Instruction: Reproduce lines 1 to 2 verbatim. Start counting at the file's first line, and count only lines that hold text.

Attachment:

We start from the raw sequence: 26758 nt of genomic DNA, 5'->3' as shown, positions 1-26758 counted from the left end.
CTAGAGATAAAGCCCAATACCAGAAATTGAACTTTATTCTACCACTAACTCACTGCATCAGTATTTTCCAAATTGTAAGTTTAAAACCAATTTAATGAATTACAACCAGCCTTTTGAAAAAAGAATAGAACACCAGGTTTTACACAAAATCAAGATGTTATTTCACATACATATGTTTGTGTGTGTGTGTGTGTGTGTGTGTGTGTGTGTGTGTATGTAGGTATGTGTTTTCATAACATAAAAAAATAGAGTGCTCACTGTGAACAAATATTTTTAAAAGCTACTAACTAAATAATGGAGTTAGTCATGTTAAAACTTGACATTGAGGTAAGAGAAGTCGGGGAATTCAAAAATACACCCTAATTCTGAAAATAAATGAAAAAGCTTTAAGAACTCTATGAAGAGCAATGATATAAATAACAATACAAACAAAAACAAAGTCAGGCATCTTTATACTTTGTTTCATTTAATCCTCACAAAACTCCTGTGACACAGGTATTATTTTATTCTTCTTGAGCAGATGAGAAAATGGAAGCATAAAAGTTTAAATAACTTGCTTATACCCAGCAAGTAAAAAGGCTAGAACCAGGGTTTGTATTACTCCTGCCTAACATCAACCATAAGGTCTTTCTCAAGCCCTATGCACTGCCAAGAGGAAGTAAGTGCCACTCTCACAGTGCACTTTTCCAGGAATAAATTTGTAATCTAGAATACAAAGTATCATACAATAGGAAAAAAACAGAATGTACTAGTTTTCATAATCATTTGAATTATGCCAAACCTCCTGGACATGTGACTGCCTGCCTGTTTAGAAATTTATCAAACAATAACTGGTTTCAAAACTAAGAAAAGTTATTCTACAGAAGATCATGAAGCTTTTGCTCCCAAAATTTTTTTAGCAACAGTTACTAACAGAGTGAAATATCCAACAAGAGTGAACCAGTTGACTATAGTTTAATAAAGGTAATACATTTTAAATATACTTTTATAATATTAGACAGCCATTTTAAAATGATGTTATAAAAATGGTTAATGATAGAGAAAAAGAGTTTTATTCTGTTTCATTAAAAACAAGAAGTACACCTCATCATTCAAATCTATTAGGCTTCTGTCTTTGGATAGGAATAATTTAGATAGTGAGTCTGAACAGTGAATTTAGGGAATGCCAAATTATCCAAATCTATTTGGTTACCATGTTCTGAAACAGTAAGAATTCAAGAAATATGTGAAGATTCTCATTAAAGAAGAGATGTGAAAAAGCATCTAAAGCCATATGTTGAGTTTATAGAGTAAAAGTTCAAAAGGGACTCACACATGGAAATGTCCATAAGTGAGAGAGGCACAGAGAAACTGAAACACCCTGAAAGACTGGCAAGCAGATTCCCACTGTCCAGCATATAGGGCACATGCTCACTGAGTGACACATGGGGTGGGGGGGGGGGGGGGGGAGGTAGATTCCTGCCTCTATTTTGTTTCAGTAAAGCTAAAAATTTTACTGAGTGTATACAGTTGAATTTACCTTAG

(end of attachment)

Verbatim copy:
We start from the raw sequence: 26758 nt of genomic DNA, 5'->3' as shown, positions 1-26758 counted from the left end.
CTAGAGATAAAGCCCAATACCAGAAATTGAACTTTATTCTACCACTAACTCACTGCATCAGTATTTTCCAAATTGTAAGTTTAAAACCAATTTAATGAATTACAACCAGCCTTTTGAAAAAAGAATAGAACACCAGGTTTTACACAAAATCAAGATGTTATTTCACATACATATGTTTGTGTGTGTGTGTGTGTGTGTGTGTGTGTGTGTGTGTATGTAGGTATGTGTTTTCATAACATAAAAAAATAGAGTGCTCACTGTGAACAAATATTTTTAAAAGCTACTAACTAAATAATGGAGTTAGTCATGTTAAAACTTGACATTGAGGTAAGAGAAGTCGGGGAATTCAAAAATACACCCTAATTCTGAAAATAAATGAAAAAGCTTTAAGAACTCTATGAAGAGCAATGATATAAATAACAATACAAACAAAAACAAAGTCAGGCATCTTTATACTTTGTTTCATTTAATCCTCACAAAACTCCTGTGACACAGGTATTATTTTATTCTTCTTGAGCAGATGAGAAAATGGAAGCATAAAAGTTTAAATAACTTGCTTATACCCAGCAAGTAAAAAGGCTAGAACCAGGGTTTGTATTACTCCTGCCTAACATCAACCATAAGGTCTTTCTCAAGCCCTATGCACTGCCAAGAGGAAGTAAGTGCCACTCTCACAGTGCACTTTTCCAGGAATAAATTTGTAATCTAGAATACAAAGTATCATACAATAGGAAAAAAACAGAATGTACTAGTTTTCATAATCATTTGAATTATGCCAAACCTCCTGGACATGTGACTGCCTGCCTGTTTAGAAATTTATCAAACAATAACTGGTTTCAAAACTAAGAAAAGTTATTCTACAGAAGATCATGAAGCTTTTGCTCCCAAAATTTTTTTAGCAACAGTTACTAACAGAGTGAAATATCCAACAAGAGTGAACCAGTTGACTATAGTTTAATAAAGGTAATACATTTTAAATATACTTTTATAATATTAGACAGCCATTTTAAAATGATGTTATAAAAATGGTTAATGATAGAGAAAAAGAGTTTTATTCTGTTTCATTAAAAACAAGAAGTACACCTCATCATTCAAATCTATTAGGCTTCTGTCTTTGGATAGGAATAATTTAGATAGTGAGTCTGAACAGTGAATTTAGGGAATGCCAAATTATCCAAATCTATTTGGTTACCATGTTCTGAAACAGTAAGAATTCAAGAAATATGTGAAGATTCTCATTAAAGAAGAGATGTGAAAAAGCATCTAAAGCCATATGTTGAGTTTATAGAGTAAAAGTTCAAAAGGGACTCACACATGGAAATGTCCATAAGTGAGAGAGGCACAGAGAAACTGAAACACCCTGAAAGACTGGCAAGCAGATTCCCACTGTCCAGCATATAGGGCACATGCTCACTGAGTGACACATGGGGTGGGGGGGGGGGGGGGGGAGGTAGATTCCTGCCTCTATTTTGTTTCAGTAAAGCTAAAAATTTTACTGAGTGTATACAGTTGAATTTACCTTAG